Another form of evolution is called "macroevolution." This is the form that some religious fundamentalists and radio talk show hosts have problems with. With macroevolution, entire new species come into existence from others. In general, a "species" is defined as a group of organisms who can mate with one another and produce viable (i.e. fertile) offspring. We have no way of directly observing whether the ancestors of today's complex organisms were capable of producing viable offspring because they are long-dead and we cannot observe them directly. But, we can make inferences based on how we see organisms behave today and then apply these observations to past forms of life. As discussed above, we witness the evolution of simpler organisms like bacteria all the time. In addition to these inferences, the fossil record shows evidence of transitional forms of many species. These transitional forms are just what their name would suggest, they share features of their predecessors and their descendants.

The selective breeding used to produce different varieties of dogs, horses, and crops is called "artificial selection." It exploits the same genetic mechanisms as natural selection, but the end product has whichever traits the breeder so chooses. It is unlikely that natural (non-human) evolutionary forces would produce an animal like this without a little help from humans (as sick and twisted we may sometimes be).

The chart at the beginning of this post (click here to enlarge) shows our own evolutionary path from about 4.5 million years ago to the present. A chart like this is called a phylogenetic tree. To the right of the tree lies another chart. This one shows the how the environment in Africa has changed during the same time period. Notice how the African climate has changed from woodland to grassland. Now, look at how our evolutionary tract has followed this pattern while the other lines have gone extinct. As Africa's climate/environment and, therefore, vegetation began to change dramatically from woodland to grassland around 2.5 million years ago the species living there were forced to either adapt to the changes or die (remember the koala example). Over time, genetic adaptations accumulated to a point where breeding was no longer possible between individuals of two different groups and a new species was born. This type of slow accumulation of genetic changes is called "gradualism." There is another form of macroevolution known as "punctuated equilibrium." It happens much more quickly than gradualism. I am not going to go into its mechanics here, but Stephen Jay Gould (see the link above) wrote the book on it, literally.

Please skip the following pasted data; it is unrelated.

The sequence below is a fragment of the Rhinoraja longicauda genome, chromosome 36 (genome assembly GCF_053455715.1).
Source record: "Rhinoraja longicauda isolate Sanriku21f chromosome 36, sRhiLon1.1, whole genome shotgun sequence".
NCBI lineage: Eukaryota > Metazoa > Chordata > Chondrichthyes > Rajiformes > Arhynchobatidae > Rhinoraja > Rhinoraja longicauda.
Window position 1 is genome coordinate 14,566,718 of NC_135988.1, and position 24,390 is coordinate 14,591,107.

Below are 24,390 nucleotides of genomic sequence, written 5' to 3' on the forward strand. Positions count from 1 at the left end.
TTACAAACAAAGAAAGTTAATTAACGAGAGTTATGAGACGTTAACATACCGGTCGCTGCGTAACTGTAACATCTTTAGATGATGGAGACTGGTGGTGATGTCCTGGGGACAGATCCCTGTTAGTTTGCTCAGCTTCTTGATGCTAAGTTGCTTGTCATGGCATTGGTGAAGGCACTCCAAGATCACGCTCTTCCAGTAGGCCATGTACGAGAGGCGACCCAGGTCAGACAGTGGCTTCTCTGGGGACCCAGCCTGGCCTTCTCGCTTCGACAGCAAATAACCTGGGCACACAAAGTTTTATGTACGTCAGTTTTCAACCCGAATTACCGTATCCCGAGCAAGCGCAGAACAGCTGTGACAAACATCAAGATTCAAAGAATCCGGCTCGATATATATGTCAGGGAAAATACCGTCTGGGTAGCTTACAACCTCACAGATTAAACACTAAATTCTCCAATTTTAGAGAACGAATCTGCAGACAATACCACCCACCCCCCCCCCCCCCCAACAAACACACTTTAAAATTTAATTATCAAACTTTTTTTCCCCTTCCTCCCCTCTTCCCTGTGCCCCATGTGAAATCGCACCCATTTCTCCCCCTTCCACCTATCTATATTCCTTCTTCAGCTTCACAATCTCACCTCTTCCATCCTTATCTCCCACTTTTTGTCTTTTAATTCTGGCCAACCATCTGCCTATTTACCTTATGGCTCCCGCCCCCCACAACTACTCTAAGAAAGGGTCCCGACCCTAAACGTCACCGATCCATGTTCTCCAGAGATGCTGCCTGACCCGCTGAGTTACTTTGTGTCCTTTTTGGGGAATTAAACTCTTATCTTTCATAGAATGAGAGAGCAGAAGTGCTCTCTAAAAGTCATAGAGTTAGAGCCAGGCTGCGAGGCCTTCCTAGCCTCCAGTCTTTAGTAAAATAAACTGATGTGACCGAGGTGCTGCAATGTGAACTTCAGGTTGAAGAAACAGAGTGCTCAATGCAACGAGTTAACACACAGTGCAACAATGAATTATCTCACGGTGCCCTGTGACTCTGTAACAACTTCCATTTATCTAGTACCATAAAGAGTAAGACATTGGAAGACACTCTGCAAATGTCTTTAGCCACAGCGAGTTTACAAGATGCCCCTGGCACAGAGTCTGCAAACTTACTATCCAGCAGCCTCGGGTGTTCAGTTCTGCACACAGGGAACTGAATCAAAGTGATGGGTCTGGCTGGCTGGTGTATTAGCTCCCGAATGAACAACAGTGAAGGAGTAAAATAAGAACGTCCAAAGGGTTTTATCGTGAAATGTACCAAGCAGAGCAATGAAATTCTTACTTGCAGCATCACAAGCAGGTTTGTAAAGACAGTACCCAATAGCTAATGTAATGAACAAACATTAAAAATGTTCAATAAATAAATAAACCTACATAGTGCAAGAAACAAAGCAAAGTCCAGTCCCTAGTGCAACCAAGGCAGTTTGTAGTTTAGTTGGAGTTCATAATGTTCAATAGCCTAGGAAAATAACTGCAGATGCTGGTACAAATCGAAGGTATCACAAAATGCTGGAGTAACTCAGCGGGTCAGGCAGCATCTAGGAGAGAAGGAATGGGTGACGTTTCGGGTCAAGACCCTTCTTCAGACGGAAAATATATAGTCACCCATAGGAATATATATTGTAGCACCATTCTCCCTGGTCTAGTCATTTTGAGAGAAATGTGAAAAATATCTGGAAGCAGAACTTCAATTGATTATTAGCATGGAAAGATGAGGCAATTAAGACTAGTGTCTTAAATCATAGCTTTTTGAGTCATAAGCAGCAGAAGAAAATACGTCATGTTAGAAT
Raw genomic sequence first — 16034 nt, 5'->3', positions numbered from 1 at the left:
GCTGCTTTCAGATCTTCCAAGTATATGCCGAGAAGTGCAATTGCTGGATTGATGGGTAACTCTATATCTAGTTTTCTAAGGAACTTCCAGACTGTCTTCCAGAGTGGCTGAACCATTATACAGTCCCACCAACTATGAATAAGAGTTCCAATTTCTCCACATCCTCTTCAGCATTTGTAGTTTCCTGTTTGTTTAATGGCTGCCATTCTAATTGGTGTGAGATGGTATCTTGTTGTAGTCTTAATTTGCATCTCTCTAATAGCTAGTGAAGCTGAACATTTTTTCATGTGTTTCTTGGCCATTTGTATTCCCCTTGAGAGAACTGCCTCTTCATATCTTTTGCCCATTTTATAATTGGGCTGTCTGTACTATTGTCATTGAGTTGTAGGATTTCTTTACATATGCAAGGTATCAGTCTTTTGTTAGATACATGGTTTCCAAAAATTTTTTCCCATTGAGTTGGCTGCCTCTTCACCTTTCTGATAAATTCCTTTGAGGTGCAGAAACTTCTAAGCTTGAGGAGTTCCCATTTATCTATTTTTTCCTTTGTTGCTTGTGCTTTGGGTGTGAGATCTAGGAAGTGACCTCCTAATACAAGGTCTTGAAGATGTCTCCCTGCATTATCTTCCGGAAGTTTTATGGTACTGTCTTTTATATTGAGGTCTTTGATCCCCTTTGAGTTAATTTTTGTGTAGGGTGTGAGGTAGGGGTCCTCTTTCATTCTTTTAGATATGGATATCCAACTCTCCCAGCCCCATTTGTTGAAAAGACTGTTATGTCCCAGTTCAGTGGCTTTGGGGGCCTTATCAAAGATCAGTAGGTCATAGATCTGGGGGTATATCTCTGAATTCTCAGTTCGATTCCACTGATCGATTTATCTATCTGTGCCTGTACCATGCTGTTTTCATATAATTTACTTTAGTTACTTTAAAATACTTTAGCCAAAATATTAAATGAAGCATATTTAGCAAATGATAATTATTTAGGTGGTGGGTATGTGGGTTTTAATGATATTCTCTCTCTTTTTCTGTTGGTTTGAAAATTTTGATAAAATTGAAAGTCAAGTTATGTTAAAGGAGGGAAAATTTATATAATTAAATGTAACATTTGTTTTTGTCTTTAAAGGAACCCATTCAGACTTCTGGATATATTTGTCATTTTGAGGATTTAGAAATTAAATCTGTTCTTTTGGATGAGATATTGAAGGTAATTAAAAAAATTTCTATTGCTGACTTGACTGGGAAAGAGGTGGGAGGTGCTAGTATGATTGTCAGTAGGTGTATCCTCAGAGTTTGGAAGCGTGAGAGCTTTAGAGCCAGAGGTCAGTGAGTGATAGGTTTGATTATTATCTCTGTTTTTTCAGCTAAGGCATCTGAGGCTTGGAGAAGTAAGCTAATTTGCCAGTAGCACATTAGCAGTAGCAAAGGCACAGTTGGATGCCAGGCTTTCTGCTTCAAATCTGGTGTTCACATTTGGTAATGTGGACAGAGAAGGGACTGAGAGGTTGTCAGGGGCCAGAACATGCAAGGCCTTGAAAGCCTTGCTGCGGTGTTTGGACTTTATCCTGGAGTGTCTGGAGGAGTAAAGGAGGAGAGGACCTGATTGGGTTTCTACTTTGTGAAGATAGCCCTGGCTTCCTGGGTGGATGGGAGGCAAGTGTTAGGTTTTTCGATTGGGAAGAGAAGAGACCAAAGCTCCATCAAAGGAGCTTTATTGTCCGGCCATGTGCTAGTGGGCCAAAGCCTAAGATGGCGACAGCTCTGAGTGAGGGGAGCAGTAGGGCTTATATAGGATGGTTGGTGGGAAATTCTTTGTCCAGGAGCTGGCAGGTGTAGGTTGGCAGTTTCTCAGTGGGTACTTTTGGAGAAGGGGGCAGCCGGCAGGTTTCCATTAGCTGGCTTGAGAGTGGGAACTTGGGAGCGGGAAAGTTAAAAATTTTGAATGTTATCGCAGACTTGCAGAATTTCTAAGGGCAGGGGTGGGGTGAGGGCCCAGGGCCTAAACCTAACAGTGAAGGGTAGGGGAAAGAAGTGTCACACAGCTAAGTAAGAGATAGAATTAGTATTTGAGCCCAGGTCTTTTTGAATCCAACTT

I have just scratched the surface of some of the basic processes of evolution for you here. In closing, I would like to note that natural selection does not necessarily produce species which are "more evolved" than others. It produces species that are adapted to their niche. The term "more evolved" suggests that evolution is a linear process, we know that it is not because genetic mutation is often random. One must also consider that the term "more evolved" is relative. Dolphins are certainly "more evolved" swimmers than humans, bats are "more evolved" than us when it comes to flying and negotiating darkness, and humans do OK writing weblogs sometimes.


The Strategic Threat From Suicide Terror by Scott Atran

To kick things off, I'm providing a link to a report written by Scott Atran titled The Strategic Threat From Suicide Terror. Dr. Atran's paper transcends the popular political rhetoric of the day/week/month and looks at suicide terrorism from a scientific standpoint. This paper elucidates some of the reasons people willingly participate in the most evolutionarily maladaptive behavior possible; suicide. Find the paper here: The Strategic Threat From Suicide Terror.


First Day

I've decided to have a crack at blogging. I don't know that I'll be posting any ground breaking information here, but I'll surely post some interesting links and reports as I come across them.

I'm currently working on my master's thesis which is why updates to this blog may seem somewhat infrequent. I will defend on July 19th, 2004. I'm excited to have it finished. Hopefully it will be published shortly thereafter.

This blog is going to be scientific and political in nature. The further one goes with their education, the more intertwined these two notions become. It's somewhat disheartening that it works this way, but it certainly does.